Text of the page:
Akiko Iwasaki, PhD, Receives the 2022 Lupus Insight Prize
In June 2022, the Lupus Research Alliance (LRA) awarded its Lupus Insight Prize to Akiko Iwasaki, PhD, for her discovery of the link between endogenous retroviruses and systemic lupus erythematosus (SLE). Dr. Iwasaki, who is a Sterling Professor of Immunobiology and a professor of dermatology, epidemiology, and molecular, cellular and developmental biology at Yale University, has also been a principal investigator at the Howard Hughes Medical Institute (HHMI) since 2013. She was elected a member of the HHMI Council in 2021.
Dr. Iwasaki’s main focus has been on the mechanisms of immune defense against viruses at the mucosal surfaces and the development of mucosal vaccine strategies; her turn to lupus research has been more recent. Her seminal discovery, for which she received the LRA prize, demonstrated that endogenous retroviruses generate B cells that produce immune proteins targeting the body’s own tissues. She and her team also found that endogenous retroviruses impel neutrophils to release spiderweb-like structures known as NETS, which promote inflammation in SLE.
During the pandemic, Dr. Iwasaki and her team began delving into the relationship between autoimmunity and long COVID, and she is currently the co-lead investigator of the Yale LISTEN study, with Harlan Krumholz, MD, SM, the Harold H. Hines Jr., professor of medicine (cardiology) and professor of investigative medicine and public health at Yale.
Dr. Iwasaki received her PhD from the University of Toronto and her postdoctoral training from the National Institutes of Health. Her first focus in the sciences was physics and math, but during an introductory immunology course her senior year in college, “I fell in love with immunology,” she says.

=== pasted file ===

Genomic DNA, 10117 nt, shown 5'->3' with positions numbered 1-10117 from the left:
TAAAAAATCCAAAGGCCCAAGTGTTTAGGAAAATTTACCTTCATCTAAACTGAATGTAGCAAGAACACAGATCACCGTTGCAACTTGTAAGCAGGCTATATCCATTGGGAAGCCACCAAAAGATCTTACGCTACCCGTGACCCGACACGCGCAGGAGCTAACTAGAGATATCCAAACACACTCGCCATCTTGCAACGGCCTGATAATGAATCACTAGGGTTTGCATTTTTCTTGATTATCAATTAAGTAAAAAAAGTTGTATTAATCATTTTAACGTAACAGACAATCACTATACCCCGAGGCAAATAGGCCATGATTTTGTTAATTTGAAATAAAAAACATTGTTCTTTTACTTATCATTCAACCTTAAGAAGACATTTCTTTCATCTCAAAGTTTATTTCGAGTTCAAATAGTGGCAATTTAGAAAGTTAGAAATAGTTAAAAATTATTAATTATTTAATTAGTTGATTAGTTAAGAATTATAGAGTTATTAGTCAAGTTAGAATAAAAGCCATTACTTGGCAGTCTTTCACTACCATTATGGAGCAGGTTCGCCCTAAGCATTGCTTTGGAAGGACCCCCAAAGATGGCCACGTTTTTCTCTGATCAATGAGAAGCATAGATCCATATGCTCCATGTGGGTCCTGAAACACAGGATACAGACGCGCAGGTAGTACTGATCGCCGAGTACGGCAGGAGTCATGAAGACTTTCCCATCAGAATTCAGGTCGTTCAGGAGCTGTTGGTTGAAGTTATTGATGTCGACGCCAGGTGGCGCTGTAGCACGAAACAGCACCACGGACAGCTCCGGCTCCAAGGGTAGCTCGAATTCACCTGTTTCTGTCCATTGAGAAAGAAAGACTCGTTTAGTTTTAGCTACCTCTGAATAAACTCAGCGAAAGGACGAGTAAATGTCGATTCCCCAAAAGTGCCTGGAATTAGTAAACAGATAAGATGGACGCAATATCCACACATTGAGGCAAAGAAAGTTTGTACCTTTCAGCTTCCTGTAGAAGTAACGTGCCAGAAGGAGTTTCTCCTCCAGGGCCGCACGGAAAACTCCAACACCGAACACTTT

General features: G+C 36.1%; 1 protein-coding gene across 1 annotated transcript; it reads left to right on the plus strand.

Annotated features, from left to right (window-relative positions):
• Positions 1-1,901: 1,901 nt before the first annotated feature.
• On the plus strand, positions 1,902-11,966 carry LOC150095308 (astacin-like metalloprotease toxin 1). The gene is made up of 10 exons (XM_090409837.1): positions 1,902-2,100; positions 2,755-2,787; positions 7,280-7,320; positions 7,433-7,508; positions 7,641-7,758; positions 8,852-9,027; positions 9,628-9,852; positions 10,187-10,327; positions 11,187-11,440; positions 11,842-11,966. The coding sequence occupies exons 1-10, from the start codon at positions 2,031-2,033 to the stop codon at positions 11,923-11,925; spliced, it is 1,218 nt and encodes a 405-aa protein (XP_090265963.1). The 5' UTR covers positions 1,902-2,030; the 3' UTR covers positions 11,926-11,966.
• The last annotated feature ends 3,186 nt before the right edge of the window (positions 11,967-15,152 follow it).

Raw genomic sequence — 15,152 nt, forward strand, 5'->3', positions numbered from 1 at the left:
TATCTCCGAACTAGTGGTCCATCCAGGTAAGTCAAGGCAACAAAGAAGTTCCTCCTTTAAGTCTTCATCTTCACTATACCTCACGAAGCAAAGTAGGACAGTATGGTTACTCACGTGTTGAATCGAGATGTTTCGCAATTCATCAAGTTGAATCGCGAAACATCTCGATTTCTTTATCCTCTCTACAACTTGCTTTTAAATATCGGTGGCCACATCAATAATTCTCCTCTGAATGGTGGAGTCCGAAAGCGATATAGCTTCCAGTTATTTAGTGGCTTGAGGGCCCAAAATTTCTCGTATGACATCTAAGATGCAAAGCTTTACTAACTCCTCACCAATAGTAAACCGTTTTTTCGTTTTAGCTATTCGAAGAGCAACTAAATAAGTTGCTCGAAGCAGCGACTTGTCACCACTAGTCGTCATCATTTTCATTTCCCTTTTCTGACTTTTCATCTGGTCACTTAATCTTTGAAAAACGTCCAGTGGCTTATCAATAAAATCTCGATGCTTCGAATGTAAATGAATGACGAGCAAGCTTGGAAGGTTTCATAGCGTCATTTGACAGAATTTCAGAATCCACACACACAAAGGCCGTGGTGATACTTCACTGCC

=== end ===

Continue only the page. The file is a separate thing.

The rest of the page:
“What attracts me is that it is this beautiful system—it’s like an orchestra inside of your body and every cell is equipped with different tools and they have to ‘make the music’ in a way that makes sense to fight against infection,” she says. But when that system goes awry, it creates discordance, if you will, that informs the core of Dr. Iwasaki’s work.
In recognition of her wide-ranging research—probing the mechanisms of protection provided by memory T cells within the mucosal organs; the effects of temperature on the innate immune responses to viruses; and adaptive immunity to viruses among other explorations—she has garnered multiple appointments and awards. She was elected to the National Academy of Sciences in 2018, to the National Academy of Medicine in 2019, and to the European Molecular Biology Organization in 2021.